Gregor Schneider

Published: 
Esquire Art 2007 - 2010

Gregor Schneider has returned to haunt us. At the Whitworth Art Gallery in Manchester he has brought his actual nursery, transplanted the entire room from the Rhineland where it once belonged. Anyone who thinks he might have done this because he was fond of the old space, or feels nostalgic about it and wishes to share his happy memories of days gone by with us all is in for a great long shock.

Giacometti

Published: 
Esquire Art 2007 - 2010

Alberto Giacometti was an artist both rooted in the exact and transported by the visionary. He was both a maker and a seer, both a craftsman and an alchemist. He was interested in the deepest and most precise contours of the face but had no interest in making mere representations of those who sat for him. His drawings, which are exquisite, do not read like preparations for his sculpture; it was as though everything he touched he sought to perfect, knowing all the time that he would fall short.

Gerhard Richter

Published: 
Esquire Art 2007 - 2010

Gerhard Richter has one of the most interesting minds in Europe and one of the bravest talents. To say that he is the result of two worlds is to belittle the originality and excitement of his vision, but it is nonetheless helpful to know that he was born in Dresden in 1932 and educated as a painter in the old German Democratic Republic where no nonsense was tolerated. In 1959 he saw work by Pollock and Fontana, which, in its energy, looseness and individuality (the word he used later was ‘brazenness’), was the very opposite to the work he had been taught to make.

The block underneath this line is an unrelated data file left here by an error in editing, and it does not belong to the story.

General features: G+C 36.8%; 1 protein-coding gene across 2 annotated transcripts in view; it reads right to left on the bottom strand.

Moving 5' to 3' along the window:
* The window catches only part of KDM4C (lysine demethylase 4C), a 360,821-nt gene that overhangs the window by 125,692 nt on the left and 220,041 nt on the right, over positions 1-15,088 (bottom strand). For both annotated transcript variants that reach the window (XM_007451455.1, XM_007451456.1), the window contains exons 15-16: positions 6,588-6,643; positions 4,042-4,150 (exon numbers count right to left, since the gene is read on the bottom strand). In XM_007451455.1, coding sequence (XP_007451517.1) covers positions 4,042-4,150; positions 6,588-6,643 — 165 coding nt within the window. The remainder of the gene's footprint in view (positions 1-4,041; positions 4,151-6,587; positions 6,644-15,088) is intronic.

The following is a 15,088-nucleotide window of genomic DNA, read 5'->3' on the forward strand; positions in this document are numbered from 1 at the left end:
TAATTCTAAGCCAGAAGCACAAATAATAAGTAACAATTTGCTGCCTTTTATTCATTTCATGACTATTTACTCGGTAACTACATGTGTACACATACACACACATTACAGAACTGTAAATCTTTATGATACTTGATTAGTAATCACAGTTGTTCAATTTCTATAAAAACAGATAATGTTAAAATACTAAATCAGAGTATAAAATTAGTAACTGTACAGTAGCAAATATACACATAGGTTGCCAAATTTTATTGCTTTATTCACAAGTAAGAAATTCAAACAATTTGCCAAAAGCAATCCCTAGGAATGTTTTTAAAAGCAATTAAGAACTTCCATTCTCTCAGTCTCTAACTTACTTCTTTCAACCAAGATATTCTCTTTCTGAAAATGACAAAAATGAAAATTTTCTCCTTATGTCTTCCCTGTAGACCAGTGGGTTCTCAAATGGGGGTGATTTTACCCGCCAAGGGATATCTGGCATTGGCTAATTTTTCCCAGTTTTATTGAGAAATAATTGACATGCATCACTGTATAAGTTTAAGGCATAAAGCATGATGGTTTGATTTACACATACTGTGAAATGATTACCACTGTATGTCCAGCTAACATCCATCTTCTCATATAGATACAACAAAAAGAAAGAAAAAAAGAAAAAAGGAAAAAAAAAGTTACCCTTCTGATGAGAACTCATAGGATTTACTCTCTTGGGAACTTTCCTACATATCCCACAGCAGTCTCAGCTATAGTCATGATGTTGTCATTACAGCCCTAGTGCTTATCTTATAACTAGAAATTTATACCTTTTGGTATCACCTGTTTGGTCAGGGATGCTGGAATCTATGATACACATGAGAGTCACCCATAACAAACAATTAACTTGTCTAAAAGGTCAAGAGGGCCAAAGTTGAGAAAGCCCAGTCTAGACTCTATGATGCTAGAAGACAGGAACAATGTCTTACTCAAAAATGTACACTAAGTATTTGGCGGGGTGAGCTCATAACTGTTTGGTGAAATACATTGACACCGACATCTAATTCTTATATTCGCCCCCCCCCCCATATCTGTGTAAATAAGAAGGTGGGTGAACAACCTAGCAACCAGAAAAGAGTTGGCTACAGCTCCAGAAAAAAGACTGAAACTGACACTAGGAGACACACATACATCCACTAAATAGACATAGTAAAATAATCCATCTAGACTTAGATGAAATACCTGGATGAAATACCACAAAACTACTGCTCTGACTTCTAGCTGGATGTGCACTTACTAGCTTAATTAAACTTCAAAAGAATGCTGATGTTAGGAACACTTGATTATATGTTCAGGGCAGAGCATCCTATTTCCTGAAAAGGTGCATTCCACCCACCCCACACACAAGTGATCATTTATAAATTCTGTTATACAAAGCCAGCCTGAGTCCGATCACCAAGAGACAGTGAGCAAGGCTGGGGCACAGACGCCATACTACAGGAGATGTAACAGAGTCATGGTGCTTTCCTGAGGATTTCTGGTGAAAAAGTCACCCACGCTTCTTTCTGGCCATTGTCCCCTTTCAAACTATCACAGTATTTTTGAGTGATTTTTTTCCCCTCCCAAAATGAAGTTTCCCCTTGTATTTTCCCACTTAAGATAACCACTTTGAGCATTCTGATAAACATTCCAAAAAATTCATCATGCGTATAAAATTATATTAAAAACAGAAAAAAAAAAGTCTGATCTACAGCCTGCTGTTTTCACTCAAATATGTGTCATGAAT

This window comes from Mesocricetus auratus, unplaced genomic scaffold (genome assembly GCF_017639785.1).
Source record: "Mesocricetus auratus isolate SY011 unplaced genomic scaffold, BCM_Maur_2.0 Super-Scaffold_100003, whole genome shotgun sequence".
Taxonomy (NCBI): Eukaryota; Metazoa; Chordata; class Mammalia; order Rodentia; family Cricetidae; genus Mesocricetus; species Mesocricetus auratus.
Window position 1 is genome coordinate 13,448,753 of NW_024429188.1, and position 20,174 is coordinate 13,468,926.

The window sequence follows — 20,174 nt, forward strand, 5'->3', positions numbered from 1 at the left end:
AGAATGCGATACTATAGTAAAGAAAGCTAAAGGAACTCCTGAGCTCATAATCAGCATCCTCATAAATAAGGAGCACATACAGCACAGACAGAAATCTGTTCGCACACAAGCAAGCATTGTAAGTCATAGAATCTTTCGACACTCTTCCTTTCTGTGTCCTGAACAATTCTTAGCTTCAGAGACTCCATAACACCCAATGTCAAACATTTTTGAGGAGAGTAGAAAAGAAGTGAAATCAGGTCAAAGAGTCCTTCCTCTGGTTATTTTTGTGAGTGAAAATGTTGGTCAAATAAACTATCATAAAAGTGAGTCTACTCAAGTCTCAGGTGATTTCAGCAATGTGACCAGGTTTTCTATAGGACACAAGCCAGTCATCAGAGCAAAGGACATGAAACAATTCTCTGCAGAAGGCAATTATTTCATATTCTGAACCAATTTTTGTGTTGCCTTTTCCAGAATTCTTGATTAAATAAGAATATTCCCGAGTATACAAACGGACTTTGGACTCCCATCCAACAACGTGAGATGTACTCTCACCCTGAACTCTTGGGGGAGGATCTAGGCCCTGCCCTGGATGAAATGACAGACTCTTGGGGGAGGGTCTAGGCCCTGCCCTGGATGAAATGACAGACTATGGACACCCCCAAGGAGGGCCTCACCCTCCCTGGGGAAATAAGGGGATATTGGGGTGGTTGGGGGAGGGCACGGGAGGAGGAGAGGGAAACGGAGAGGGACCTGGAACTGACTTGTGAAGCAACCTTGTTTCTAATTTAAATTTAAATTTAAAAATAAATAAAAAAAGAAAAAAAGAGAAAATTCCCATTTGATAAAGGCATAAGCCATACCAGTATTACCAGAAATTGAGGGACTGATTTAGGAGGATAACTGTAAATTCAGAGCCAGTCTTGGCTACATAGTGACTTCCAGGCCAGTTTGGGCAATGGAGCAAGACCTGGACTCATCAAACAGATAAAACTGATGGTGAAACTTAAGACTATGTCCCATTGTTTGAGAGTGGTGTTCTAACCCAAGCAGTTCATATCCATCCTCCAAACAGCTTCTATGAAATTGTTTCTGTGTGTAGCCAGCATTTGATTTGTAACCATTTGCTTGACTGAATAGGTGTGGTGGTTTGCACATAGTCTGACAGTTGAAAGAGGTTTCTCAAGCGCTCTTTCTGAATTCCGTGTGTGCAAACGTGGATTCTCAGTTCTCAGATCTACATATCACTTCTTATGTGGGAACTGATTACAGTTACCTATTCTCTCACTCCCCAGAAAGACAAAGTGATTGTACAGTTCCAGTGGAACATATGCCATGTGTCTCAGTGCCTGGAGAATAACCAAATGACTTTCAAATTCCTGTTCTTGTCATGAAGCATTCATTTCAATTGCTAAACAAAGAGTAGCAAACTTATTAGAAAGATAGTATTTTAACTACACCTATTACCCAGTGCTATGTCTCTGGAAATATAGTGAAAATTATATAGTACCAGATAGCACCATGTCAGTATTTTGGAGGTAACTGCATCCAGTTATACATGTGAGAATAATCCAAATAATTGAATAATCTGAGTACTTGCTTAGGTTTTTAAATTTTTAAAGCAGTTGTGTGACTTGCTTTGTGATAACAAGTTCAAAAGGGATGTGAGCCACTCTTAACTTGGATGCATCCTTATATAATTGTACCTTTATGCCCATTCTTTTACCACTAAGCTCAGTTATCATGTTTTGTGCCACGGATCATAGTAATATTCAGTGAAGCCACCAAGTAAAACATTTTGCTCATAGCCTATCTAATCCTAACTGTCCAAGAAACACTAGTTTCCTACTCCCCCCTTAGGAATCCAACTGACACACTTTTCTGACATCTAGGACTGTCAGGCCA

Gabriel Orozco

Published: 
Esquire Art 2007 - 2010

For all of the twentieth century in the cities of South and Central America, there have been artists and writers working with a small coterie of friends who have produced work of real originality and self-conscious importance. In literature, for example, the work of Borges or Julio Cortazar in Argentina, or the work of Clarice Lispector in Brazil, has displayed a mixture of intellectual rigour and pure playfulness. Slowly, this work has moved from the periphery to the centre; it was read by writers before it was read by readers, and was later adapted and devoured in Europe and North America.

Franz Ackermann

Published: 
Esquire Art 2007 - 2010

No one will believe me when I insist that when I went to live in Barcelona in 1975 there were no tourists. Tourists went to the beaches. Sometimes, bewildered, they came into the city on a bus, but they did not spend the night. Recently, one of the planners of the modern Barcelona remarked that he and his colleagues had got everything right – the city traffic, the ring roads, the port access. But the problem now was the people.

Francis Alys

Published: 
Esquire Art 2007 - 2010

Some contemporary artists approach cities in the same way as their predecessors approached landscape. They love the idea, say, of a figure moving through a city as earlier painters loved brushstrokes. Choosing the right city has become as important for an artist as choosing a palette or a studio once was.